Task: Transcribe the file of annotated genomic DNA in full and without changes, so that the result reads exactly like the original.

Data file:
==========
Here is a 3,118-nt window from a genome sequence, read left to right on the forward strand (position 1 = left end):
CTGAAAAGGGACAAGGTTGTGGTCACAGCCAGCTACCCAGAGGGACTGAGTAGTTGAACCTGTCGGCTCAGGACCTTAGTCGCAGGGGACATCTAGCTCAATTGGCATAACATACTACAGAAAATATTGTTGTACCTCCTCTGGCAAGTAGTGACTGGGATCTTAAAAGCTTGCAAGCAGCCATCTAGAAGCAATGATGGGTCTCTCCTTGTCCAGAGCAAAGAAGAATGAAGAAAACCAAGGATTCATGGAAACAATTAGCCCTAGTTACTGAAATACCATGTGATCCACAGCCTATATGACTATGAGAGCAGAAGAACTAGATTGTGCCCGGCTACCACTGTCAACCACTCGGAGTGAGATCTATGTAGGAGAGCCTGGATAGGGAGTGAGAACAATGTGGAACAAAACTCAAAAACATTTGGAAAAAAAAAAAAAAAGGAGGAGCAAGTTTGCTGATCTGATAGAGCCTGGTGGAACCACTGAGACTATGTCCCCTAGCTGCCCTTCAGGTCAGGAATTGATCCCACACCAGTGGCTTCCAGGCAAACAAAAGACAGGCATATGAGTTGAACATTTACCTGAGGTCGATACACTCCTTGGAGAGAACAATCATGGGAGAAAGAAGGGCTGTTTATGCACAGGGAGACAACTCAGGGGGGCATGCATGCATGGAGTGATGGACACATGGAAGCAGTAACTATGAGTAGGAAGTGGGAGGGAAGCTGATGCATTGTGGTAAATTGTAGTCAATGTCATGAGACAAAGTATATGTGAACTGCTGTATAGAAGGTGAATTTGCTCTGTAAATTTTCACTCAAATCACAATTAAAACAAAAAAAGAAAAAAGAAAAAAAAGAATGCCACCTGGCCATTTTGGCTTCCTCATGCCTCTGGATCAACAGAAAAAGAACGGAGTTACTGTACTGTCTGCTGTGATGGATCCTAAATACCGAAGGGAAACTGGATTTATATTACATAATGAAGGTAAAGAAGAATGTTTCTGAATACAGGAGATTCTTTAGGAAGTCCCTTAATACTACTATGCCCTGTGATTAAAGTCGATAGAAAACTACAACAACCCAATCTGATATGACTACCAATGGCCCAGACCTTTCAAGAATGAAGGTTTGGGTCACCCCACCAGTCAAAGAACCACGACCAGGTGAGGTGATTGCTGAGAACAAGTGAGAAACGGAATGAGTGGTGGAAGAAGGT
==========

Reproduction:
Here is a 3,118-nt window from a genome sequence, read left to right on the forward strand (position 1 = left end):
CTGAAAAGGGACAAGGTTGTGGTCACAGCCAGCTACCCAGAGGGACTGAGTAGTTGAACCTGTCGGCTCAGGACCTTAGTCGCAGGGGACATCTAGCTCAATTGGCATAACATACTACAGAAAATATTGTTGTACCTCCTCTGGCAAGTAGTGACTGGGATCTTAAAAGCTTGCAAGCAGCCATCTAGAAGCAATGATGGGTCTCTCCTTGTCCAGAGCAAAGAAGAATGAAGAAAACCAAGGATTCATGGAAACAATTAGCCCTAGTTACTGAAATACCATGTGATCCACAGCCTATATGACTATGAGAGCAGAAGAACTAGATTGTGCCCGGCTACCACTGTCAACCACTCGGAGTGAGATCTATGTAGGAGAGCCTGGATAGGGAGTGAGAACAATGTGGAACAAAACTCAAAAACATTTGGAAAAAAAAAAAAAAAGGAGGAGCAAGTTTGCTGATCTGATAGAGCCTGGTGGAACCACTGAGACTATGTCCCCTAGCTGCCCTTCAGGTCAGGAATTGATCCCACACCAGTGGCTTCCAGGCAAACAAAAGACAGGCATATGAGTTGAACATTTACCTGAGGTCGATACACTCCTTGGAGAGAACAATCATGGGAGAAAGAAGGGCTGTTTATGCACAGGGAGACAACTCAGGGGGGCATGCATGCATGGAGTGATGGACACATGGAAGCAGTAACTATGAGTAGGAAGTGGGAGGGAAGCTGATGCATTGTGGTAAATTGTAGTCAATGTCATGAGACAAAGTATATGTGAACTGCTGTATAGAAGGTGAATTTGCTCTGTAAATTTTCACTCAAATCACAATTAAAACAAAAAAAGAAAAAAGAAAAAAAAGAATGCCACCTGGCCATTTTGGCTTCCTCATGCCTCTGGATCAACAGAAAAAGAACGGAGTTACTGTACTGTCTGCTGTGATGGATCCTAAATACCGAAGGGAAACTGGATTTATATTACATAATGAAGGTAAAGAAGAATGTTTCTGAATACAGGAGATTCTTTAGGAAGTCCCTTAATACTACTATGCCCTGTGATTAAAGTCGATAGAAAACTACAACAACCCAATCTGATATGACTACCAATGGCCCAGACCTTTCAAGAATGAAGGTTTGGGTCACCCCACCAGTCAAAGAACCACGACCAGGTGAGGTGATTGCTGAGAACAAGTGAGAAACGGAATGAGTGGTGGAAGAAGGT